Delphinium 101

  • Posted on 06/30/2016 by Laura

If you were born in July, you’ll know delphinium is the birth flower for July babies. It’s known by many names, such as Elijah’s chariot, knight’s spur, larkspur, lark’s heel, lark’s claw, bird’s claw, and more, but these lovely flowers most resemble dolphins leaping and have a strong significance to more than just those born in that sweltering summer month.


Delphinium pairs great in bouquets with other types of flowers because of the multitude of concepts the flower stands for. The delphinium can be the perfect flower for career moves, as one of its meanings is that it promotes you striving to attain all of your goals as well as expand your options and attract new opportunities. The delphinium is a very positive flower; one of its meanings is the celebration of anything positive, making it a great gift for when someone is celebrating. And when someone is feeling down, the delphinium encourages you to enjoy the lighter side of life. Finally, delphinium can be used in a romantic bouquet as well to open yourself up to new feelings and emotions in a relationship.

Delphinium is one of very few flowers that are often naturally blue. The deep blue signifies dignity as well as grace. Light blue and white mean to represent new life and power of youth. Pink signifies the same as light blue and white, but is geared more towards females, such as for the birth of a daughter.


Legend tells that the Greeks named the flower after the Delphi temple, which honored the sun god, Apollo. Apollo apparently really loved this flower, causing people to believe the delphinium can bring one good luck.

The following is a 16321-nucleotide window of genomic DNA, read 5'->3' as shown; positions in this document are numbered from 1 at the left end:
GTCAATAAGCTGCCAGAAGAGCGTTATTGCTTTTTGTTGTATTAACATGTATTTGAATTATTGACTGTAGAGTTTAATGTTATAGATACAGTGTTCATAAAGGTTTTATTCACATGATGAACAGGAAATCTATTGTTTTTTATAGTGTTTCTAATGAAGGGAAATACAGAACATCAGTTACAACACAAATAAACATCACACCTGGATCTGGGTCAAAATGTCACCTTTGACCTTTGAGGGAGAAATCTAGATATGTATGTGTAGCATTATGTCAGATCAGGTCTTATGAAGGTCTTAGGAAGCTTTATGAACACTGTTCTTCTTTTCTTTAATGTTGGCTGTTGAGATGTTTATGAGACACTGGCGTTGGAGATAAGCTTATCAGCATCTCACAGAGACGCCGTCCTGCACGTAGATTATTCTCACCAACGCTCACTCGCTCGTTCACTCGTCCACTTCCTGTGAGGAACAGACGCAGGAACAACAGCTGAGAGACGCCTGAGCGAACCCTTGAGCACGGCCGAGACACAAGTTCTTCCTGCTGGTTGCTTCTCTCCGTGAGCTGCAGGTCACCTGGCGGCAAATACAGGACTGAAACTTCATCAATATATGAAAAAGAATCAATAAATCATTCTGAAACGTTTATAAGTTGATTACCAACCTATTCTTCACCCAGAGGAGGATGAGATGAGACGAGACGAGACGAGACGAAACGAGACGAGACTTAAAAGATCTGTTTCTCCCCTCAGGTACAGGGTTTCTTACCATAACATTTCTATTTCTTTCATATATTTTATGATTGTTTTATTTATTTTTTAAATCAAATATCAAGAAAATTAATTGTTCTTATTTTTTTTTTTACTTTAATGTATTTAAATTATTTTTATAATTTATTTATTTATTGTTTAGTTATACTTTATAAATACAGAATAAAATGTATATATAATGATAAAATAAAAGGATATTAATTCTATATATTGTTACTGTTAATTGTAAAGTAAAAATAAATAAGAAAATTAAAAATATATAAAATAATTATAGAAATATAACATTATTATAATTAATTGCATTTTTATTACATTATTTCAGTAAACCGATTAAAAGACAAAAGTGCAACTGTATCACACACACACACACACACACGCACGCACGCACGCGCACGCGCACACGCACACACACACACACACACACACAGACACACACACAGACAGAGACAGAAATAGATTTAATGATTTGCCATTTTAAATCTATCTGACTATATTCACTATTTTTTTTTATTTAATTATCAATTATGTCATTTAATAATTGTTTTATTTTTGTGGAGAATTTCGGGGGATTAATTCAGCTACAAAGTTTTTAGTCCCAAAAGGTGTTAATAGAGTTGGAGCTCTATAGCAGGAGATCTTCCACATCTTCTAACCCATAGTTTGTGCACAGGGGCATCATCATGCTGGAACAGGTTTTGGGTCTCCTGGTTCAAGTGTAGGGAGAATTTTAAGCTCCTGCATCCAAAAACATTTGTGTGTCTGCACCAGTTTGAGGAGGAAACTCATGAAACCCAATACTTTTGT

The legend of how delphinium originated begins at the Battle of Troy. It’s said that Achilles’ mother, the sea nymph Thetis, ordered his armor to be given to the bravest warrior. While Ajax expected that he would be chosen, the armor was instead given to Odysseus. Ajax committed suicide and where his blood spilled, the beautiful small and blue delphinium grew.


In one ancient legend, the delphinium was thought to be able to protect against scorpions. The flowers would be carried on person to prevent scorpion stings.

The flower was often picked and used as a dye by Native Americans and European used them to make ink.

During medieval times, the delphinium was used to kill internal parasites, recovery of lost appetite, and relaxation so you could fall asleep. Caution would have been advised in using the delphinium for the purposes of relaxation if medieval people had all the scientific information we have today. The plant’s toxins can cause a dramatic drop in blood pressure, to quite dangerous levels. It can also cause difficulty breathing and slow heart rate.

Historically, the ground down seeds from the delphinium used to be used for treating toothaches. In the American Civil War specifically, warriors used delphinium to get rid of hair lice. At the Battle of Waterloo, wounds were dressed with gauze and delphinium.


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